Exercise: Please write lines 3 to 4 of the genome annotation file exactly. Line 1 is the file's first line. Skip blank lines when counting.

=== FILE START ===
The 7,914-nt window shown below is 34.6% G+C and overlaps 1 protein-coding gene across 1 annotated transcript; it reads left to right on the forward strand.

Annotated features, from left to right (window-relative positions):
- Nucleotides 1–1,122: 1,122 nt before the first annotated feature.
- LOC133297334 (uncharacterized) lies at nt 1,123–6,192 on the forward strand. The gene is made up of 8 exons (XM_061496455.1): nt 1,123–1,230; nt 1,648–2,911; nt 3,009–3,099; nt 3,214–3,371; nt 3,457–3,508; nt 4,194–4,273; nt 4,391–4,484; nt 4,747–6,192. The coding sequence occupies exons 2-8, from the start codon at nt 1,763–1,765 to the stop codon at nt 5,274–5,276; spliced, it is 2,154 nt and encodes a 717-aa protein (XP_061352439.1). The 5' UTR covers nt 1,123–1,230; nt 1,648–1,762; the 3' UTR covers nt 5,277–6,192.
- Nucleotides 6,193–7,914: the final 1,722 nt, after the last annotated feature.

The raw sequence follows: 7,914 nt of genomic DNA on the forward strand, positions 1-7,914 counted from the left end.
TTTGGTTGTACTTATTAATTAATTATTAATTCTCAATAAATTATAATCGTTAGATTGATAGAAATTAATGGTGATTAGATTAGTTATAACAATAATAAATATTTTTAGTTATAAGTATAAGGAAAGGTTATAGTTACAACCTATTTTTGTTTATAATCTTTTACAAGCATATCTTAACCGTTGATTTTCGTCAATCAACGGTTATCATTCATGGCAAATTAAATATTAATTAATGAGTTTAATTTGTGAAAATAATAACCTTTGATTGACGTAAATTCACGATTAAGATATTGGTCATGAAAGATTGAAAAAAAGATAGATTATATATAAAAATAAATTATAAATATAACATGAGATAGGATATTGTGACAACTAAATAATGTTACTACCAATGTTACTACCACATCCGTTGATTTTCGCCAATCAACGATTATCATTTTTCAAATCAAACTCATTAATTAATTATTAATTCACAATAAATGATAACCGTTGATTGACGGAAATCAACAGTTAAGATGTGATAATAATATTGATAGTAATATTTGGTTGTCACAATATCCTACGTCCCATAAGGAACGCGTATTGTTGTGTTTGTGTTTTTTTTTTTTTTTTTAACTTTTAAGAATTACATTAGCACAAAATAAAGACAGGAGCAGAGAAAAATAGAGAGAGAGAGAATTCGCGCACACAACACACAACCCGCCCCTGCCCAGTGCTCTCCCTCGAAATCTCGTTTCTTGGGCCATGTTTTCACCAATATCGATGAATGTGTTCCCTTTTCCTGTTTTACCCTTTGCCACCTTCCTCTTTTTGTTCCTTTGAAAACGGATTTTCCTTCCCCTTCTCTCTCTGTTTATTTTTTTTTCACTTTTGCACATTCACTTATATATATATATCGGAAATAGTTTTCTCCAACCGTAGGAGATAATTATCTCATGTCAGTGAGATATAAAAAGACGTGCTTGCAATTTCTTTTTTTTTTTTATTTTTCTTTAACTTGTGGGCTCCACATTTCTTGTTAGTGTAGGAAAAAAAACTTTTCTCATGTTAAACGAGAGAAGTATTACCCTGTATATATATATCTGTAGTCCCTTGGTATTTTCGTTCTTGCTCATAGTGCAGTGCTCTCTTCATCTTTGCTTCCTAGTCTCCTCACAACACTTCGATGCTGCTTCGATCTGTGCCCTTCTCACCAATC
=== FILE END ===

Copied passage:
- Nucleotides 1–1,122: 1,122 nt before the first annotated feature.
- LOC133297334 (uncharacterized) lies at nt 1,123–6,192 on the forward strand. The gene is made up of 8 exons (XM_061496455.1): nt 1,123–1,230; nt 1,648–2,911; nt 3,009–3,099; nt 3,214–3,371; nt 3,457–3,508; nt 4,194–4,273; nt 4,391–4,484; nt 4,747–6,192. The coding sequence occupies exons 2-8, from the start codon at nt 1,763–1,765 to the stop codon at nt 5,274–5,276; spliced, it is 2,154 nt and encodes a 717-aa protein (XP_061352439.1). The 5' UTR covers nt 1,123–1,230; nt 1,648–1,762; the 3' UTR covers nt 5,277–6,192.